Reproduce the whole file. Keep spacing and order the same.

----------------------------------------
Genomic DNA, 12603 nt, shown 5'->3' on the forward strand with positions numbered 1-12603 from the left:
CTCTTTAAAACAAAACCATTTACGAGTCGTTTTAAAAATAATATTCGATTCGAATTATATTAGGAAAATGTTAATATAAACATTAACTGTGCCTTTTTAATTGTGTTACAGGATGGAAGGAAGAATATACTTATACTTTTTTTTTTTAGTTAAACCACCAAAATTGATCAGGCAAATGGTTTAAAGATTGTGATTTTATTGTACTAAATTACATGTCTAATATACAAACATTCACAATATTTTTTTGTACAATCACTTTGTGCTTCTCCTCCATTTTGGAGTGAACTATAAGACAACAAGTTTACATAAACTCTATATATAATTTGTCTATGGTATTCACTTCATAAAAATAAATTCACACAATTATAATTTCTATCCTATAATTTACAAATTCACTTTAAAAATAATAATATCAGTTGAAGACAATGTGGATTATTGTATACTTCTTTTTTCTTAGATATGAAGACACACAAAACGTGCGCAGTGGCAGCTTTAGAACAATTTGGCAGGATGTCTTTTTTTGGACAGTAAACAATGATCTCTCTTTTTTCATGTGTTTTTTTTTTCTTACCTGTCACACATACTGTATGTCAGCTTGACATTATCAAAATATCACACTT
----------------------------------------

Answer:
Genomic DNA, 12603 nt, shown 5'->3' on the forward strand with positions numbered 1-12603 from the left:
CTCTTTAAAACAAAACCATTTACGAGTCGTTTTAAAAATAATATTCGATTCGAATTATATTAGGAAAATGTTAATATAAACATTAACTGTGCCTTTTTAATTGTGTTACAGGATGGAAGGAAGAATATACTTATACTTTTTTTTTTTAGTTAAACCACCAAAATTGATCAGGCAAATGGTTTAAAGATTGTGATTTTATTGTACTAAATTACATGTCTAATATACAAACATTCACAATATTTTTTTGTACAATCACTTTGTGCTTCTCCTCCATTTTGGAGTGAACTATAAGACAACAAGTTTACATAAACTCTATATATAATTTGTCTATGGTATTCACTTCATAAAAATAAATTCACACAATTATAATTTCTATCCTATAATTTACAAATTCACTTTAAAAATAATAATATCAGTTGAAGACAATGTGGATTATTGTATACTTCTTTTTTCTTAGATATGAAGACACACAAAACGTGCGCAGTGGCAGCTTTAGAACAATTTGGCAGGATGTCTTTTTTTGGACAGTAAACAATGATCTCTCTTTTTTCATGTGTTTTTTTTTTCTTACCTGTCACACATACTGTATGTCAGCTTGACATTATCAAAATATCACACTT